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Expunction and Background Checks in Texas

Criminal Law Blog by The Law Office of Greg Tsioros

Expunction and Background Checks in Texas

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Some people in Texas may have heard of the legal term “expunction”. This term refers to a legal actions in which a criminal conviction is removed from a person’s criminal record. In effect, this may prevent future employers from finding out about the charge on a background check.

Of course, this is a good thing, but expungement can be a complex process. Getting one requires effort on the part of the defendant and not everyone will be eligible. They are only granted under very specific circumstances.

How Does Expungement Work?

When a person is arrested for a crime, the police create an arrest report about the incident. This report contains the person’s personal information, the details of the arrest and the crime for which the person was arrested. This information is then placed on file with the police, the prosecutor, the court clerk and the DPS.

Expunction removes these records from the files. For most purposes, it will appear as if the arrest never took place.

How Does Expunction Affect Background Checks?

When a person applies for a job, they may be subject to a background check. This is usually done by an employer who hires a company to search for the applicant’s criminal history. In Texas, the DPS usually provides the records to be searched.

If any criminal arrests are found on the record, the person may be denied the job. Employers are legally allowed to deny employment to applicants with certain criminal histories. However, they must use factual, verified information in order to do this. An order of expungement can remove an arrest or conviction from a person’s criminal record. Without the record, the employer has no verifiable information with which to deny employment.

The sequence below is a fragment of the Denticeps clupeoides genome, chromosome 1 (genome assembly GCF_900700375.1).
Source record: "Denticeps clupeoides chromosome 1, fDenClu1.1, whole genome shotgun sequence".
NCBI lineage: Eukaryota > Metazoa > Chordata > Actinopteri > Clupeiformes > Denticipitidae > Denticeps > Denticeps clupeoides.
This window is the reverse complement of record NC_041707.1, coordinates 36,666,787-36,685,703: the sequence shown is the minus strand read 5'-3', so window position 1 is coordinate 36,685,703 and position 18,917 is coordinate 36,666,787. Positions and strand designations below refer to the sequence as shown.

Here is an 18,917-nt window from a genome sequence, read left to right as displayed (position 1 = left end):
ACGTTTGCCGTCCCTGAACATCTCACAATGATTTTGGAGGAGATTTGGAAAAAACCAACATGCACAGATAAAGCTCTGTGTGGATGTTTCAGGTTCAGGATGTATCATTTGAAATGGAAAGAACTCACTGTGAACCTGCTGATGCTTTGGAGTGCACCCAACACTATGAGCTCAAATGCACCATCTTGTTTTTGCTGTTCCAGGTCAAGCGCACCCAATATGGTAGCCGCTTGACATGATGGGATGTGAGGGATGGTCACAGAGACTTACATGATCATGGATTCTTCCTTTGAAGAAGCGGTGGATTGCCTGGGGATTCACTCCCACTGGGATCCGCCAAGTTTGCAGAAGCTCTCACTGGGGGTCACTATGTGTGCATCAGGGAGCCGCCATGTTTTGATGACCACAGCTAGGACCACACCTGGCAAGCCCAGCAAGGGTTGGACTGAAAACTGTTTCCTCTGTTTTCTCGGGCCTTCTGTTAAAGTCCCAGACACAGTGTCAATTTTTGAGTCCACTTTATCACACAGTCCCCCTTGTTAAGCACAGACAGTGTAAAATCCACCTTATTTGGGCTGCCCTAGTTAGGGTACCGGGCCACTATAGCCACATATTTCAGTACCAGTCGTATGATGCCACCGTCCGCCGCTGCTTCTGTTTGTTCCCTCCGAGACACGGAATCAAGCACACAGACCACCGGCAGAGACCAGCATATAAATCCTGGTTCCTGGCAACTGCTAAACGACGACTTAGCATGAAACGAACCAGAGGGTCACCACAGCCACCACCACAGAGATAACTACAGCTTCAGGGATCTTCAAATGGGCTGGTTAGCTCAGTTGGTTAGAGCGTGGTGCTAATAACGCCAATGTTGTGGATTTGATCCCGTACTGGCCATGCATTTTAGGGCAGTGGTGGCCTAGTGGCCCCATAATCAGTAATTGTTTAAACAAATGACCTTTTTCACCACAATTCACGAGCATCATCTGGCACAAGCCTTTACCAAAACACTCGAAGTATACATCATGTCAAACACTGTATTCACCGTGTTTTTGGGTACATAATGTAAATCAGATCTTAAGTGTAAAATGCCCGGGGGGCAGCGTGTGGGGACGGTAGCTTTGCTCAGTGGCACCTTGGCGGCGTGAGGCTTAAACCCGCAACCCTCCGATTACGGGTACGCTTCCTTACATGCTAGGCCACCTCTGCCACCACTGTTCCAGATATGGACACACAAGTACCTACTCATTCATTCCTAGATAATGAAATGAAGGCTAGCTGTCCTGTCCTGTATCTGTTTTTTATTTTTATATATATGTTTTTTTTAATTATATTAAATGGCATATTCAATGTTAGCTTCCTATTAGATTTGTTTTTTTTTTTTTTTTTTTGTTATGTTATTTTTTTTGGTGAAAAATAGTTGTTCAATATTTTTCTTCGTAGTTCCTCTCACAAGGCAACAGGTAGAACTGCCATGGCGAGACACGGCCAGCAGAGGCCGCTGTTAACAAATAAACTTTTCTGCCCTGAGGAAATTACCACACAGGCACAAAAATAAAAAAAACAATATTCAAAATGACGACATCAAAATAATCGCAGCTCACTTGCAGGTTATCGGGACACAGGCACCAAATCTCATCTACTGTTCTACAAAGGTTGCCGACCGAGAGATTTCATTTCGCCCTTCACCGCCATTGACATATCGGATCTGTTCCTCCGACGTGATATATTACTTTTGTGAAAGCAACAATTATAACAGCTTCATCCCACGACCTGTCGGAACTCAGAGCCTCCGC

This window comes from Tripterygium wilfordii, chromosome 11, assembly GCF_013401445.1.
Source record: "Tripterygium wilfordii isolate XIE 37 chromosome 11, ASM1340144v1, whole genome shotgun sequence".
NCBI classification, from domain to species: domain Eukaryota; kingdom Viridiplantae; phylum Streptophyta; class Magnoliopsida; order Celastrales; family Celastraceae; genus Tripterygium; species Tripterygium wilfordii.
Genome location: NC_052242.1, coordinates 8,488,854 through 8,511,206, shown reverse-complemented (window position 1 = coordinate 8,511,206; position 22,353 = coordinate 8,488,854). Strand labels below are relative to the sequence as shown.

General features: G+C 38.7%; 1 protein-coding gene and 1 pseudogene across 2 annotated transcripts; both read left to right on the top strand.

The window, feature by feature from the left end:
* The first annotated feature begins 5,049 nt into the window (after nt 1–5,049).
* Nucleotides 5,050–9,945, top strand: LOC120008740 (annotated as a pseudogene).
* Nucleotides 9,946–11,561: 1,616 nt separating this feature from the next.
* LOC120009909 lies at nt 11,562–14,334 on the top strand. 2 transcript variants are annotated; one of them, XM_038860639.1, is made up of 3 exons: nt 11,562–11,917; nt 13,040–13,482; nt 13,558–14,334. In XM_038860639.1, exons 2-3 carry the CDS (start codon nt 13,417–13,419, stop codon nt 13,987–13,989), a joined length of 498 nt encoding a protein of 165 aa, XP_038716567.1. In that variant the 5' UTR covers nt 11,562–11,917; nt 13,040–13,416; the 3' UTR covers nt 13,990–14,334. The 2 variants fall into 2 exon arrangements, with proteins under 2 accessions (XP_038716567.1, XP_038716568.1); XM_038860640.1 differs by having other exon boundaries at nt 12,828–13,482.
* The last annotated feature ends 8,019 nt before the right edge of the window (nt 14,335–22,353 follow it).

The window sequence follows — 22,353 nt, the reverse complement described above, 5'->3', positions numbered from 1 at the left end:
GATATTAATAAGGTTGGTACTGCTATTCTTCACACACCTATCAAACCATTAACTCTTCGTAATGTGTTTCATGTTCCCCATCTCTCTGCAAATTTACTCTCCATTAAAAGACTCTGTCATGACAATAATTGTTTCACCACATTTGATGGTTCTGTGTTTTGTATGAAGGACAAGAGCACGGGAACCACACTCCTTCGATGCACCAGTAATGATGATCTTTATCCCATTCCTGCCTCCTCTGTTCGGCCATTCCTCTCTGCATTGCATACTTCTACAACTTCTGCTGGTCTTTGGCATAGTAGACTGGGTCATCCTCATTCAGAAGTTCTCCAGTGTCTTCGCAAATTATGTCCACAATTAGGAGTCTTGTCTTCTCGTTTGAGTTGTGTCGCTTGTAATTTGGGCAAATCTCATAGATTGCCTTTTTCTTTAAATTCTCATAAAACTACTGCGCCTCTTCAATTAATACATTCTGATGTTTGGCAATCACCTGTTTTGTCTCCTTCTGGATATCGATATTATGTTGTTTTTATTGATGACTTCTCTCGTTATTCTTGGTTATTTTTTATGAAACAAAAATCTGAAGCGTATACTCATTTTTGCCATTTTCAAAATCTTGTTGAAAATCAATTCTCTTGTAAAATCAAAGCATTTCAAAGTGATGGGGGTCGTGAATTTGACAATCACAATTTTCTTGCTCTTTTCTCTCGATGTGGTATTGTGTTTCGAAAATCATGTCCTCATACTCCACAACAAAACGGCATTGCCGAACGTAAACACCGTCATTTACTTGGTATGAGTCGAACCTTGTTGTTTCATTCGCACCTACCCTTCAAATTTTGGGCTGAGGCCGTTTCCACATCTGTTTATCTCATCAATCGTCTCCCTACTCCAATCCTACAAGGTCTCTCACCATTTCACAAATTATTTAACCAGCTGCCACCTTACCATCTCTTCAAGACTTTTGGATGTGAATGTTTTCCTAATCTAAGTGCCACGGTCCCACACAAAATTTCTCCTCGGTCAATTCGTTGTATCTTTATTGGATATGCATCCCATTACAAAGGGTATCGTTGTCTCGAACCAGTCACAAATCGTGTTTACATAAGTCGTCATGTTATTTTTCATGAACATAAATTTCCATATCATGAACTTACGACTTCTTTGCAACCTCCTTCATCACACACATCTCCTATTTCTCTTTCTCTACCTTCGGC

A person who has been granted an order of expunction is legally allowed to deny that they were ever arrested for or charged with that crime.

Am I Eligible for an Expunction?

Not all crimes are eligible. In most cases, there are certain requirements that must be met. These requirements can include:

  • An arrest that ended in a dismissal of the charges
  • An arrest that did not lead to charges being filed in court
  • Successfully completing deferred adjudication probation for a Class C misdemeanor
  • Certain alcohol offenses for minors under the age of 21

If a person meets one or more of these requirements, they may be eligible to file.

How Do I Get An Expunction?

Successfully obtaining an order of expungement requires a process with several steps. Each step must be completed correctly or the expungement may not be granted. The steps include:

      • Drafting a Petition for Expunction
      • File the petition with the appropriate district court clerk
      • Pay any required filing fees
      • Draft an Order of Expunction
      • File the order with the district attorney
      • Get the district attorney to sign the order
      • Submit the signed order to the judge and all other relevant parties

There is no guarantee that your petition will be accepted or that an Order of Expunction will be signed. It is up to the district attorney and judge to determine if the order will be granted.

It is always a good idea to consult a lawyer before filing. An attorney will be able provide guidance through each step of the process so that nothing is overlooked or completed incorrectly.

For more information about expunction eligibility and filing requirements, contact The Law Office of Greg Tsioros. Call 832-752-5972 or email today!

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